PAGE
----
Cemeteries, if you know how to look at them, are alive and breathing with the stories of the past. The monuments (or lack thereof) are stories in stone and silence that can still speak volumes. By hearing those stories and listening to what is said (or sometimes unsaid), we can bring not only a people, but an entire city or a country back to life. A cemetery, in its purest form, has the ability to reveal the past and present of a society. The best and worst of who we are and who we have or will become can be revealed in where a citizen is placed, the marker that honors them, or the way a cemetery was designed. It cannot be ignored, or denied once it has been seen. The bell of knowledge and understanding, once rung, can never be unheard. This blog, dear readers, is my bell. It is my chance to tell the stories that rest in silence. It is my opportunity to show that, no, I do not enjoy death, but rather, I choose to celebrate and reveal the real life history that rests within the cemetery gates. And as a history teacher, that to me is truly of the gravest importance.

Stay tuned for the next posting of “Gravely Speaking” in which I be explaining how the layout and design of Bellefontaine tells the story of a history that goes far beyond the gates.

Beauty is in the Eye of the Plot Holder

Most often when I tell people that I am a tour guide at a historic cemetery, I am met with the common response of, “How can you spend so much time in a cemetery? Isn’t it depressing being around all that death?” Having become accustomed to this question by now, I am pretty quick to respond with my standard response of, “No, actually it is actually quite beautiful!”

You can imagine the reaction of most people when they hear me say this. Their faces scrunch up in skepticism, they look a bit shocked or surprised, some look at me sympathetically as if I’m delusional. And I get it. After ten years, I am no longer offended by these looks because I have come to realize the beauty I see in Bellefontaine comes from my experiences there, my love of history and my appreciation for what the cemetery is beyond its surface level appearance. There has not been one time I have been to the cemetery that I am not awed by the majestic rolling hills, the serenity of the water features in Wildwood Valley, the beauty of the sculpture and the breathtaking experience of seeing one of our foxes gazing at me from a distance. In fact, I believe that as a tour guide if I do my job well, people forget they actually ARE in a cemetery, seeing only the beauty beyond the (forgive me) surface level purpose of the 314 acres that is Bellefontaine.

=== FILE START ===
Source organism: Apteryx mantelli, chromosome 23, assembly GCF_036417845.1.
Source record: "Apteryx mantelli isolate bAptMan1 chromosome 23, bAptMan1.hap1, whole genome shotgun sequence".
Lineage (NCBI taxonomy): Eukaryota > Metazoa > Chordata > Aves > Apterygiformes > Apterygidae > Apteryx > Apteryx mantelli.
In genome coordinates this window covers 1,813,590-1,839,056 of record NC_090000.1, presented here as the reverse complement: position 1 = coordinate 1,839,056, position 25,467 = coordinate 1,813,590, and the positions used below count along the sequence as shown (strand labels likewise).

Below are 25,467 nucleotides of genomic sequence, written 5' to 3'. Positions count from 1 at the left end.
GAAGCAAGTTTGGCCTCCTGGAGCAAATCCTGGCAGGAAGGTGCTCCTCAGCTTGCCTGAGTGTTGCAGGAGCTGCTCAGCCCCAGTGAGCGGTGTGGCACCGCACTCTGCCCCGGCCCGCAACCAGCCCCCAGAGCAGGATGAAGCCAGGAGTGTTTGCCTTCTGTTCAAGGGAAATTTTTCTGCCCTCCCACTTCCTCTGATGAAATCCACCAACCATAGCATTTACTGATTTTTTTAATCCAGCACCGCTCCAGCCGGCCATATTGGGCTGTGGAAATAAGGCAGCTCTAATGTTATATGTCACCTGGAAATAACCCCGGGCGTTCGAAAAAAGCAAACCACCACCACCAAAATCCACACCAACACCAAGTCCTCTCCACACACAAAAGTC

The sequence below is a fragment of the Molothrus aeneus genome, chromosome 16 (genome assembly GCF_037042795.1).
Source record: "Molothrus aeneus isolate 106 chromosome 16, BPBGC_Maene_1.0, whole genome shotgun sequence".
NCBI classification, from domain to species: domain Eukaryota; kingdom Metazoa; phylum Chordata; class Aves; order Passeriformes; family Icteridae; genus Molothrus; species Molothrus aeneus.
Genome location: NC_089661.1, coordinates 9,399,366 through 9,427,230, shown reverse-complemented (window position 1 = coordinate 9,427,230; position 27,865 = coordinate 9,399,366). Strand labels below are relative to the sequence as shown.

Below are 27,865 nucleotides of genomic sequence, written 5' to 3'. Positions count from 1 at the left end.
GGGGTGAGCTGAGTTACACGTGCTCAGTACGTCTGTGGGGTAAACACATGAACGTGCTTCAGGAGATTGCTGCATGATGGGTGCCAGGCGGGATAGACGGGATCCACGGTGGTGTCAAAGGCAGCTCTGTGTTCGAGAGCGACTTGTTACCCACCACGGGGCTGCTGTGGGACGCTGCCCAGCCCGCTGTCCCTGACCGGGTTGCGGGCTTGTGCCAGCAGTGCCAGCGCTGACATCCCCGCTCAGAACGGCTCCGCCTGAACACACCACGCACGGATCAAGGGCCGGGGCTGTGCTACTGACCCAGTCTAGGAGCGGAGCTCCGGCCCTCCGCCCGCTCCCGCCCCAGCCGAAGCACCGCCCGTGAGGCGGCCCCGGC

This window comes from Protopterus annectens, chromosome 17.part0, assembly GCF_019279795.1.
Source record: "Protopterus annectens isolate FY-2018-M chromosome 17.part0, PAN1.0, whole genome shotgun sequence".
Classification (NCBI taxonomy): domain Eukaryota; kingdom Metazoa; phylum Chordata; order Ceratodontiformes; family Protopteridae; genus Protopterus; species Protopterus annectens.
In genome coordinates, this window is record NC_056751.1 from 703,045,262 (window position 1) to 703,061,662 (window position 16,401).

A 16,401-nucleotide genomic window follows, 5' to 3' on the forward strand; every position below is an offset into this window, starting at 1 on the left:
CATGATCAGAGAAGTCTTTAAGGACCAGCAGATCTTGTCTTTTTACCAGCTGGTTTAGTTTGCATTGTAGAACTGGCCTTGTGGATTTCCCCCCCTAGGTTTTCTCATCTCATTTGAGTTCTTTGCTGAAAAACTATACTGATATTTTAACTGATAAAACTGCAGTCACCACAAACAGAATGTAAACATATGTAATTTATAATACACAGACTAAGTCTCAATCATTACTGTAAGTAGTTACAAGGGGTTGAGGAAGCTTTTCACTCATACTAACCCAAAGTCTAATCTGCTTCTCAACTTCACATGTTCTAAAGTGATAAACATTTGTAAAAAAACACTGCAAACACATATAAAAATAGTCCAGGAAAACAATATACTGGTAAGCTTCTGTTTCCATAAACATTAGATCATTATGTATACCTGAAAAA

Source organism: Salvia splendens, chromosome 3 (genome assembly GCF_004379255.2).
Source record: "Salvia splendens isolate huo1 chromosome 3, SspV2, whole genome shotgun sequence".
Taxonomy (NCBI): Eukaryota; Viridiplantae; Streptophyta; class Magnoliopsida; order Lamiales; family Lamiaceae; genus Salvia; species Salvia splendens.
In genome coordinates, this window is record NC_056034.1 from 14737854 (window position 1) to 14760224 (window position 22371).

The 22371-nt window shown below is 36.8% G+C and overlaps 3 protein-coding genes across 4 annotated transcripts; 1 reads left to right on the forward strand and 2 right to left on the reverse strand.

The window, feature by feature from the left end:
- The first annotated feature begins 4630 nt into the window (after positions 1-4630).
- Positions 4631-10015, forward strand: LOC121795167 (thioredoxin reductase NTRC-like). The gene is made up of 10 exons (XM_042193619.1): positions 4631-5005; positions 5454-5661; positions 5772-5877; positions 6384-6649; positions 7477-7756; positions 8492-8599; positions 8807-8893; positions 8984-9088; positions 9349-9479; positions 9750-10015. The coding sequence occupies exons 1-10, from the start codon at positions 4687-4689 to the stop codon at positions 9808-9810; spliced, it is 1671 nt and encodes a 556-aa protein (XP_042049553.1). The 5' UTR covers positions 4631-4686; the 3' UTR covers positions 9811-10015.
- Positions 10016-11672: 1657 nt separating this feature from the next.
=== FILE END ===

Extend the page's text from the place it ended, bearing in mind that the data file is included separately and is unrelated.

It truly is this beauty I see in Bellefontaine that compelled me to write this post for you today. See, a few weeks ago I was offered the opportunity to write a short piece about one of the women who was critical in forming the suffrage movement in the state of Missouri over a century ago. Bellefontaine thrives on being a tribute to living history and this year our focus is on the centennial anniversary of women being granted the right to vote in 1919. There are so many women in Bellefontaine who took up the banner for female voting. Not the least among them are Virginia Minor, Edna Fischel Gellhorn and Lucy Semple Ames. However, my writing assignment was focused on Mrs. Anna Clapp, a lady I am sorry to say I knew little about. Right away I began researching Mrs. Clapp and came up sadly disappointed. I was able to find that Mrs. Clapp was critical in serving the wounded during the Civil War and was a founding member of the Women’s Suffrage Movement of Missouri. And that was about it. Being the dedicated historian I am, I began using all the resources I knew to dig up (sorry) all the information I could on Anna, with little success. How, I wondered, could someone so important to the women’s movement in St. Louis, a hotbed of Suffragettes in the United States, be so poorly remembered?

After stewing about this for a bit, I decided to start at the end and observe the final resting place of Anna at Bellefontaine. I’m sorry to say that once again in this instance, the marker did not quite make the woman. A simple headstone, easy to trip over and forget, next to her husband, with no recognition for her achievements in history. She is tucked quietly in the North Corner of the cemetery, without much of a ‘view’ and far off the beaten path.

Naturally I found this a bit upsetting initially, but became even more troubled as I traveled the cemetery to look at some familiar markers, particularly as I drove past the marker of Mrs. Kate Brewington Bennett. Unlike Anna, Kate Brewington Bennett rests beneath a marker that screams to be noticed. Parked on a prime piece of real estate overlooking the vista towards the east, Mrs. Bennett is marked by a large, opulent and Gothic style monument featuring a beautiful woman lounging in a classical Roman pose in eternal peace.

Now you may be thinking that this woman must have contributed a great deal to society to have such a stately marker. But the truth is, Mrs.Bennett was known for one thing and one thing only: her beauty. When she died at age 37, she was known as the most beautiful woman in St. Louis. Her death, in fact, was in the name of that beauty due to ingestion of beauty powders designed to create a porcelain like complexion…..that included arsenic. That’s right, rat poison. Arsenic is cumulative and builds up in the system over time, leading to her death. If you’re trying to wrap your brain around this, think of the movie “Gone with the Wind” in which mammy does not want Scarlett to wear her now famous green dress to the barbecue as it will leave her shoulders freckled, making her appear unladylike as only field workers had tanned skin. White skin was a sign of being indoors, serene, controlled and demure, all that was desired of a bride. But this desire led women to undertake many measures that today would seem incredulous (well, maybe not), and could ultimately be deadly.